By the end of September, the 2020 US presidential election had already witnessed many twists and turns. However, the news breaking on October 2 that President Trump and First Lady Melania Trump had tested positive for COVID-19 added a new layer of uncertainty to this cycle.
Like the long list of October election surprises — most recently, the Comey Letter in 2016 — this announcement will have a short-term impact on polls and markets. However, the five policy issues discussed in my earlier blog could shape the trajectory of market segments for years to come. Here we offer implementation ideas to position portfolios based on the outcome of the presidential election.
Policies: Biden plans to increase taxes for corporations and high earners, while Trump has called for further tax breaks.
Probability: Passing new tax legislation depends on whether Republicans can maintain control of the Senate — a toss-up as of now. Currently, the probability of the House remaining under Democratic control is 85%.1 So, a split Congress leaves little room to get a tax deal done. However, if the Senate goes to the Democrats and Biden wins, his tax policy plans are likely to be implemented.
Plays: Biden’s policies suggest that investors focus on low tax-sensitive sectors, such as Real Estate. That sector’s earnings may be less affected if tax rates rise, given that its average effective tax rate in 2019 was just 4%.2 Tax-exempt bonds may be another Biden play, as those securities would likely become more attractive sources of returns, considering that the interest paid to investors is not subject to federal taxes.
If Trump wins a second term, high tax rate areas — such as Consumer Staples (29% effective rate) and Retail (24%) — may do well, as their earnings could be positively impacted by paying less in taxes. Additionally, lower individual tax rates could spur consumption and be a benefit to certain consumer-focused markets.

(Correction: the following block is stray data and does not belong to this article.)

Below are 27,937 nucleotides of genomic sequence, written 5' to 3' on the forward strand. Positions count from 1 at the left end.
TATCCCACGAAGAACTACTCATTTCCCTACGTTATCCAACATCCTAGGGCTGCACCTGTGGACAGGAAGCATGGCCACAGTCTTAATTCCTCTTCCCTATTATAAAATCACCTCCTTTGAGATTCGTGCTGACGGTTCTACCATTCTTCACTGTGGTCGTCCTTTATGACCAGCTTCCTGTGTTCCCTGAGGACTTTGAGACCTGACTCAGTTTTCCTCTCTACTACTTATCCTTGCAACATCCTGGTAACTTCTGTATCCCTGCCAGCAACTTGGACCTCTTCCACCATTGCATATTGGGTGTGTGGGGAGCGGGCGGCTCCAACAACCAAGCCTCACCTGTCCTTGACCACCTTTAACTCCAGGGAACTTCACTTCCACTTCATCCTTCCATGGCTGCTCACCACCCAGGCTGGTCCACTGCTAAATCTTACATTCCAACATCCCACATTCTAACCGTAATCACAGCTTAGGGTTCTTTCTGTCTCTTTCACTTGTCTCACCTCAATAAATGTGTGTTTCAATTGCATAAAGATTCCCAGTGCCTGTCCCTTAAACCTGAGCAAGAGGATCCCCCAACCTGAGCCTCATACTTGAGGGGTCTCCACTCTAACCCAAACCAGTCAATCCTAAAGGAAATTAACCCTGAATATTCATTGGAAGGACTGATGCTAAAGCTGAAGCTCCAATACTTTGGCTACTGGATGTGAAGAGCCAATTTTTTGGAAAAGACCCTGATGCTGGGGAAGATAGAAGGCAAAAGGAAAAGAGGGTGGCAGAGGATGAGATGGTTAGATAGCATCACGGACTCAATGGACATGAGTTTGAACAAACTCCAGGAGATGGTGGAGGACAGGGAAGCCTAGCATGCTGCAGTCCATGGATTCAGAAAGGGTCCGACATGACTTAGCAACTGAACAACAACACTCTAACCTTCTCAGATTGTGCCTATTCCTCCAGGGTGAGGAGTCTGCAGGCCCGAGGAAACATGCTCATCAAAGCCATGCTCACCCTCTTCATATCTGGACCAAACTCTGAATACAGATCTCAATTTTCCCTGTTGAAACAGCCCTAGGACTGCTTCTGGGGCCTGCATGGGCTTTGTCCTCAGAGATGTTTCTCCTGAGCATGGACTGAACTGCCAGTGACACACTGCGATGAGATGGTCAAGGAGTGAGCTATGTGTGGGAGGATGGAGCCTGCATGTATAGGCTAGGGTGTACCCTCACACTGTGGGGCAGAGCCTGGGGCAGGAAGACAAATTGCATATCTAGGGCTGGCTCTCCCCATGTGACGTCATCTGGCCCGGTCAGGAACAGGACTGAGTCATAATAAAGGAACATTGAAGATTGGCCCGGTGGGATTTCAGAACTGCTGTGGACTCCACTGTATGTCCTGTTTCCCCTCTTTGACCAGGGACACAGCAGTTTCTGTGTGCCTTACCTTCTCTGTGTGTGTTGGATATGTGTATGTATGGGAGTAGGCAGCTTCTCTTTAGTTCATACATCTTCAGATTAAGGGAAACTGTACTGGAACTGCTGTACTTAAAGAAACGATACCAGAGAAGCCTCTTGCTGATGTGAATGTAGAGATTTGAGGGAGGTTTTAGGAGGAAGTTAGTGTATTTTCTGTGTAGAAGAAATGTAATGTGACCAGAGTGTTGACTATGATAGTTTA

Source: Bloomberg Finance L.P. as of October 2, 2020. Characteristics are as of the date shown and may be subject to change.
Biden: Consider the Real Estate Select Sector SPDR Fund [XLRE], and for a tax-exempt exposure with a potential income boost, consider the SPDR Nuveen Bloomberg Barclays High Yield Municipal Bond ETF [HYMB].
Trump: Consider the Consumer Staples Select Sector SPDR Fund [XLP] and the SPDR S&P Retail ETF [XRT]. XRT has 65% of its exposure in mid- and small-cap stocks,2 with no security contributing more than 2.5% of the portfolio’s overall risk profile3 – mitigating the impact of one single stock upending this play.
Policies: More of a globalist, Biden is likely to repeal current tariffs, while Trump’s “America First” foreign policy agenda will likely feature more tariffs.
Probability: The White House’s sweeping trade powers make it easier for presidents to enact their policies.
Plays: If Biden wins, the negative price action we witnessed when tariffs were levied on Chinese equities may be reversed. As shown below, Chinese stocks fell significantly relative to the US in both March and June 2018 (the first and second round of 25% tariffs on steel imports and then 818 Chinese products). Similarly, given the number of tariffs placed on European products and services, that region could see a boost in sentiment if Biden wins.
Source: Bloomberg Finance L.P. as of October 2, 2020. Past performance is not a guarantee of future results. Index returns are unmanaged and do not include fees.
If Trump wins a second term, focus on the more domestic segments of the US market that are less exposed to international supply chains. As shown below, breaking down the US market by size and style, mid- and small-cap exposures have the lowest revenue generation from outside the US, while value trumps growth in terms of a domestic footprint.